Me: Sarah… No one ever promised you that you would even get $300,000. I already explained to you multiple times that you are not entitled to that kind of money. As far as the lawsuit, I honestly don’t want to litigate a two-bulge case for two to three years just to even possibly get a few more thousands of dollars. That’s even if it doesn’t get dismissed in the first place.  That’s thousands of dollars in expenses, man hours, and numerous appearances in court that would last all day. It’s just not worth it.

Sarah: Wow! I think you just don’t care about my case and are just being lazy and full of shit!

Me:  Ok… You really need to stop cursing. I’m being polite to you, and I have thoroughly explained the process and your situation to you. I would appreciate the same kind of courtesy.

Sarah: I don’t give a fuck what you think or say. I want my $300,000! I am your client, and you have to do what I tell you!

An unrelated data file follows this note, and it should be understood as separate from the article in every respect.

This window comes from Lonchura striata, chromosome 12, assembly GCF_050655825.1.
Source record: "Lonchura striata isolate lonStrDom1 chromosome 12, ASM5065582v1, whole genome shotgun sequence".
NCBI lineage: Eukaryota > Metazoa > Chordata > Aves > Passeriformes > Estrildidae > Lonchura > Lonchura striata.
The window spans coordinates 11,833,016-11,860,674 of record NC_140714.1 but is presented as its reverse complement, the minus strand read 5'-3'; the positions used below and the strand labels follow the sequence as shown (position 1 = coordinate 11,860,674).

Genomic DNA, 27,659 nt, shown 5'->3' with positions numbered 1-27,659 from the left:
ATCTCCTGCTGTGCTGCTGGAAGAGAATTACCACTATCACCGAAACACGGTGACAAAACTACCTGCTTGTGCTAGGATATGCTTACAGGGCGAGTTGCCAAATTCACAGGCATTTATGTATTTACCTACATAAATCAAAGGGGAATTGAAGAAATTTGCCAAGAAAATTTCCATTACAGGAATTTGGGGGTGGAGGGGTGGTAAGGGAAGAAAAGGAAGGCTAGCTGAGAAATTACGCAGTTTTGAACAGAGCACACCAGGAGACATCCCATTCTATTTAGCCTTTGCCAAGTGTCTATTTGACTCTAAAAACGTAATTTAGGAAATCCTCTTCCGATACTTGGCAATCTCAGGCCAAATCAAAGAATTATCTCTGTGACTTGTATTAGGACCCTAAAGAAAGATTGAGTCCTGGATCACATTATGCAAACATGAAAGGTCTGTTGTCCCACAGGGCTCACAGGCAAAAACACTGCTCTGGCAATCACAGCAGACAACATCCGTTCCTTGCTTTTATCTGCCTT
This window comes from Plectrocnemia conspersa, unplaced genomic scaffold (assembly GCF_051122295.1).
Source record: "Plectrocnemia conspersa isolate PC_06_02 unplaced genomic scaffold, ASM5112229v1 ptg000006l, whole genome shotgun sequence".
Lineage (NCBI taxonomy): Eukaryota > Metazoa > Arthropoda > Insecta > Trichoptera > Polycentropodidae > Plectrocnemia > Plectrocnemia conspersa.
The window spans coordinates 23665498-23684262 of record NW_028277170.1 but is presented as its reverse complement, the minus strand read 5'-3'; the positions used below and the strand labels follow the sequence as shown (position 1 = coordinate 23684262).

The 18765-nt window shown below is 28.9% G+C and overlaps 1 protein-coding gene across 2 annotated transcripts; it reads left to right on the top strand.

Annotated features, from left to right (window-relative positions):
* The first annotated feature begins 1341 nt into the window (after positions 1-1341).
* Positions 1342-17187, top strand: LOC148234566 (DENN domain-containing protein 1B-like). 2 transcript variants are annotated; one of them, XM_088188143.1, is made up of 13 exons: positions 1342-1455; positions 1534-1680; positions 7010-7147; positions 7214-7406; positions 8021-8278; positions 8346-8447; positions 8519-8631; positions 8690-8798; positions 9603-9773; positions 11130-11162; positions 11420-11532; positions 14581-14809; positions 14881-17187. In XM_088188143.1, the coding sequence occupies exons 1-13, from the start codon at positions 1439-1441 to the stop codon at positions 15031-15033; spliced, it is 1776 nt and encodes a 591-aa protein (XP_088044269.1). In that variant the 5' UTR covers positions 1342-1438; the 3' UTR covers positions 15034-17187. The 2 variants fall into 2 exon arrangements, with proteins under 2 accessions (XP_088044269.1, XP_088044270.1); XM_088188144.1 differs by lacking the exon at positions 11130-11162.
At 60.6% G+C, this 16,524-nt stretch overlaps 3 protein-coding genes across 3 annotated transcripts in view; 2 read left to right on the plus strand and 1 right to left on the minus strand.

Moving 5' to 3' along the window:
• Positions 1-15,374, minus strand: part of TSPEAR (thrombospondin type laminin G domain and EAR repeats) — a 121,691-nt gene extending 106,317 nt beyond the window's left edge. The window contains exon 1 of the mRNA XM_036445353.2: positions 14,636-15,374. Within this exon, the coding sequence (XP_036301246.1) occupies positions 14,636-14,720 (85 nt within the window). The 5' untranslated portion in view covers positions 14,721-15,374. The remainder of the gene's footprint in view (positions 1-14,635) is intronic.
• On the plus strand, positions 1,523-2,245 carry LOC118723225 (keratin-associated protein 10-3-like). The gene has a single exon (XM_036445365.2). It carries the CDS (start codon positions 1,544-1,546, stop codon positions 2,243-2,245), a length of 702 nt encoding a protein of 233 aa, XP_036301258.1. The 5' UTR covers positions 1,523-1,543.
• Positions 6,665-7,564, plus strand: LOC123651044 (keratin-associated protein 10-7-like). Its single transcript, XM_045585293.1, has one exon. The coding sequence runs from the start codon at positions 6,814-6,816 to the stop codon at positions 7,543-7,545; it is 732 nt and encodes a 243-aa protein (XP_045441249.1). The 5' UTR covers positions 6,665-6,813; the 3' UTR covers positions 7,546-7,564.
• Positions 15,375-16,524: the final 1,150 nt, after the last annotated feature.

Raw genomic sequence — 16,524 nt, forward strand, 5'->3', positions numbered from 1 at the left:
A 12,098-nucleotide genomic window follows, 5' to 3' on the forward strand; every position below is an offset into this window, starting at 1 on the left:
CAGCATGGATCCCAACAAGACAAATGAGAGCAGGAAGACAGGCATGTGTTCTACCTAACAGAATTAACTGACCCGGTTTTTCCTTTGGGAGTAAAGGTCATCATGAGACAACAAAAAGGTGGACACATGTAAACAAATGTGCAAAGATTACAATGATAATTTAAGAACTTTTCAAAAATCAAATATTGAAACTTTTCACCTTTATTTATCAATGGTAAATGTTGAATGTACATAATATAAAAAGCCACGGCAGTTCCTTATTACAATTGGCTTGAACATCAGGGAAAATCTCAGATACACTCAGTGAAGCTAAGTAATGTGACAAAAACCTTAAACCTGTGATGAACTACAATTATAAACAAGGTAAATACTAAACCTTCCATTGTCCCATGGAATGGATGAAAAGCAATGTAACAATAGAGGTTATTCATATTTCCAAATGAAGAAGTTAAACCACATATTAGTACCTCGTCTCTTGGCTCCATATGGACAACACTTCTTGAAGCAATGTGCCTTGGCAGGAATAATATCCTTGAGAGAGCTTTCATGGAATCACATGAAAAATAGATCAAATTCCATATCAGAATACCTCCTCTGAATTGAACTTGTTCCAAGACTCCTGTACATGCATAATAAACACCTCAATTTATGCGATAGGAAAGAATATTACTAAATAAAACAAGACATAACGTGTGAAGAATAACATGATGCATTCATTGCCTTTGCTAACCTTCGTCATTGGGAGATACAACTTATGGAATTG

Me: I have spent many years and have extensive experience in settling cases. The firm’s attorneys have a decades of combined experience in litigating and trying cases. Not to mention, you are our client on contingency basis, which means you don’t pay me until I settle or win the case in court. That means we don’t get paid until you get paid. My job is to look out for the best interest of the client and collect as much money as possible. The more you make, the more the firm makes. If there was any other possible way for us to get you more money, we would. At this point, you have to make a decision. Either accept whatever money they’re offering now while it’s still on the table, or maybe you will find some idiot attorney who would be willing to litigate this case for three to five years and by some miracle not get the case dismissed due to lack of serious injuries. Are you even still in pain?